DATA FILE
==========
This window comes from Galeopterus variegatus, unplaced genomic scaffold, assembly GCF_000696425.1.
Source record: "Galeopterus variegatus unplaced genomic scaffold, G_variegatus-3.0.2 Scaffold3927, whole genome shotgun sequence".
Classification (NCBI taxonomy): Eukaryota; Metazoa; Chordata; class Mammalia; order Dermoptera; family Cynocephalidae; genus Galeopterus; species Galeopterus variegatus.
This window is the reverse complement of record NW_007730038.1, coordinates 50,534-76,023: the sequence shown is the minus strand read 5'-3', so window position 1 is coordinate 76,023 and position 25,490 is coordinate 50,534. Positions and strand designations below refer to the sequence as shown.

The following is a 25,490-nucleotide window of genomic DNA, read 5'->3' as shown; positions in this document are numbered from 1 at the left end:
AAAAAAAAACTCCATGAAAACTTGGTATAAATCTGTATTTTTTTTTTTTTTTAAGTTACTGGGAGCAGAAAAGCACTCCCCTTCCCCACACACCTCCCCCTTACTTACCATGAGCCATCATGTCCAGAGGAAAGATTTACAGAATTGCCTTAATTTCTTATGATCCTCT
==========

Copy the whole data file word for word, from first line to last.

This window comes from Galeopterus variegatus, unplaced genomic scaffold, assembly GCF_000696425.1.
Source record: "Galeopterus variegatus unplaced genomic scaffold, G_variegatus-3.0.2 Scaffold3927, whole genome shotgun sequence".
Classification (NCBI taxonomy): Eukaryota; Metazoa; Chordata; class Mammalia; order Dermoptera; family Cynocephalidae; genus Galeopterus; species Galeopterus variegatus.
This window is the reverse complement of record NW_007730038.1, coordinates 50,534-76,023: the sequence shown is the minus strand read 5'-3', so window position 1 is coordinate 76,023 and position 25,490 is coordinate 50,534. Positions and strand designations below refer to the sequence as shown.

The following is a 25,490-nucleotide window of genomic DNA, read 5'->3' as shown; positions in this document are numbered from 1 at the left end:
AAAAAAAAACTCCATGAAAACTTGGTATAAATCTGTATTTTTTTTTTTTTTTAAGTTACTGGGAGCAGAAAAGCACTCCCCTTCCCCACACACCTCCCCCTTACTTACCATGAGCCATCATGTCCAGAGGAAAGATTTACAGAATTGCCTTAATTTCTTATGATCCTCT